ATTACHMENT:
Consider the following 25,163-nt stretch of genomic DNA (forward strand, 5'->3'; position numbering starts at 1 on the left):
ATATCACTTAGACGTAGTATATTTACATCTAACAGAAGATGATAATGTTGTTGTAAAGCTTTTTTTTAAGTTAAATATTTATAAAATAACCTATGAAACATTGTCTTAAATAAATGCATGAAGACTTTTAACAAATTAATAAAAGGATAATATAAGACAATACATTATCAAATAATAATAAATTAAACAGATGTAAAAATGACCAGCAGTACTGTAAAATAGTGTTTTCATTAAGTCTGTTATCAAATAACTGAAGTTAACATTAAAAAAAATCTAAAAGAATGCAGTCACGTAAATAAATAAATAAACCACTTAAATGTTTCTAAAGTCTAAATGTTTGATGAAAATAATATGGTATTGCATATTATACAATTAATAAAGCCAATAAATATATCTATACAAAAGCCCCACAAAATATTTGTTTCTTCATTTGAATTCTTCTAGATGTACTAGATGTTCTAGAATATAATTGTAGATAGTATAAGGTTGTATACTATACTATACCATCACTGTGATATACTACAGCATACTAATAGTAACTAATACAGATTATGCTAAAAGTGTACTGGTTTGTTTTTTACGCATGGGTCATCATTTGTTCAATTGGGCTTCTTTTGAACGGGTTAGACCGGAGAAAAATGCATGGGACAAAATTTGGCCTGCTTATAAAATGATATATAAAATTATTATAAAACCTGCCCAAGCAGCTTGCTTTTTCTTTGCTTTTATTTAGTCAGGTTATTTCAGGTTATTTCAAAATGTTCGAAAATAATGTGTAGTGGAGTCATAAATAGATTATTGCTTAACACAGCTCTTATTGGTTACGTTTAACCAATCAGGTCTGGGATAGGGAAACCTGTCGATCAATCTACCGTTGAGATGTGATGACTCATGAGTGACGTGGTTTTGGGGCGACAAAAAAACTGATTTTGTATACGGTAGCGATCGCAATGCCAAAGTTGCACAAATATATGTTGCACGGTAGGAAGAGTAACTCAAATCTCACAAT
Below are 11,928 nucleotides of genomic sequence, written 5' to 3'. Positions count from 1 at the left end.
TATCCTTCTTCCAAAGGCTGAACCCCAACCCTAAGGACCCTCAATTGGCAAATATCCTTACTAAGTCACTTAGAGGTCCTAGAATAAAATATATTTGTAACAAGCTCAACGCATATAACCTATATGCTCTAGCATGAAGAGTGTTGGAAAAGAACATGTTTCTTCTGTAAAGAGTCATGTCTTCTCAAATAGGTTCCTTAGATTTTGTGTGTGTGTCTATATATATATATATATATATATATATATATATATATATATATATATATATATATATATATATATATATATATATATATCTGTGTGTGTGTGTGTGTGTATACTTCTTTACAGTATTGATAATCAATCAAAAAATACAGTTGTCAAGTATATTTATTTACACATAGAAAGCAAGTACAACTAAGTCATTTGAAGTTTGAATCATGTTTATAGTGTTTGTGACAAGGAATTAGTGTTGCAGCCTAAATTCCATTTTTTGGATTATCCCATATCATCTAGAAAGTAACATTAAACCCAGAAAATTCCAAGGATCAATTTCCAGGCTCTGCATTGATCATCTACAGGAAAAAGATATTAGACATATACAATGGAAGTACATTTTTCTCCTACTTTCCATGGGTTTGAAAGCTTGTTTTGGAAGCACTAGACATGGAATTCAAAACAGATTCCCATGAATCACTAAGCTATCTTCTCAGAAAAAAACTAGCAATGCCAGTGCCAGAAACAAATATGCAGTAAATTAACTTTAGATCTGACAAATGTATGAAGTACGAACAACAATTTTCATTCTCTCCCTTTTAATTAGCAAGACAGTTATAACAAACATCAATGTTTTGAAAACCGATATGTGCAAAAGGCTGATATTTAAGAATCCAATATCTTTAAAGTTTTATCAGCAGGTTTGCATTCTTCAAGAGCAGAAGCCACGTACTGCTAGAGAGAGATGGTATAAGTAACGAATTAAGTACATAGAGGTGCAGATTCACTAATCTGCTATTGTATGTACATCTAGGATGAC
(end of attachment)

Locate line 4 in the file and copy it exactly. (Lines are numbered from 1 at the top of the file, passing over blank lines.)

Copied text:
TATCCTTCTTCCAAAGGCTGAACCCCAACCCTAAGGACCCTCAATTGGCAAATATCCTTACTAAGTCACTTAGAGGTCCTAGAATAAAATATATTTGTAACAAGCTCAACGCATATAACCTATATGCTCTAGCATGAAGAGTGTTGGAAAAGAACATGTTTCTTCTGTAAAGAGTCATGTCTTCTCAAATAGGTTCCTTAGATTTTGTGTGTGTGTCTATATATATATATATATATATATATATATATATATATATATATATATATATATATATATATATATATATATATATATATCTGTGTGTGTGTGTGTGTGTATACTTCTTTACAGTATTGATAATCAATCAAAAAATACAGTTGTCAAGTATATTTATTTACACATAGAAAGCAAGTACAACTAAGTCATTTGAAGTTTGAATCATGTTTATAGTGTTTGTGACAAGGAATTAGTGTTGCAGCCTAAATTCCATTTTTTGGATTATCCCATATCATCTAGAAAGTAACATTAAACCCAGAAAATTCCAAGGATCAATTTCCAGGCTCTGCATTGATCATCTACAGGAAAAAGATATTAGACATATACAATGGAAGTACATTTTTCTCCTACTTTCCATGGGTTTGAAAGCTTGTTTTGGAAGCACTAGACATGGAATTCAAAACAGATTCCCATGAATCACTAAGCTATCTTCTCAGAAAAAAACTAGCAATGCCAGTGCCAGAAACAAATATGCAGTAAATTAACTTTAGATCTGACAAATGTATGAAGTACGAACAACAATTTTCATTCTCTCCCTTTTAATTAGCAAGACAGTTATAACAAACATCAATGTTTTGAAAACCGATATGTGCAAAAGGCTGATATTTAAGAATCCAATATCTTTAAAGTTTTATCAGCAGGTTTGCATTCTTCAAGAGCAGAAGCCACGTACTGCTAGAGAGAGATGGTATAAGTAACGAATTAAGTACATAGAGGTGCAGATTCACTAATCTGCTATTGTATGTACATCTAGGATGAC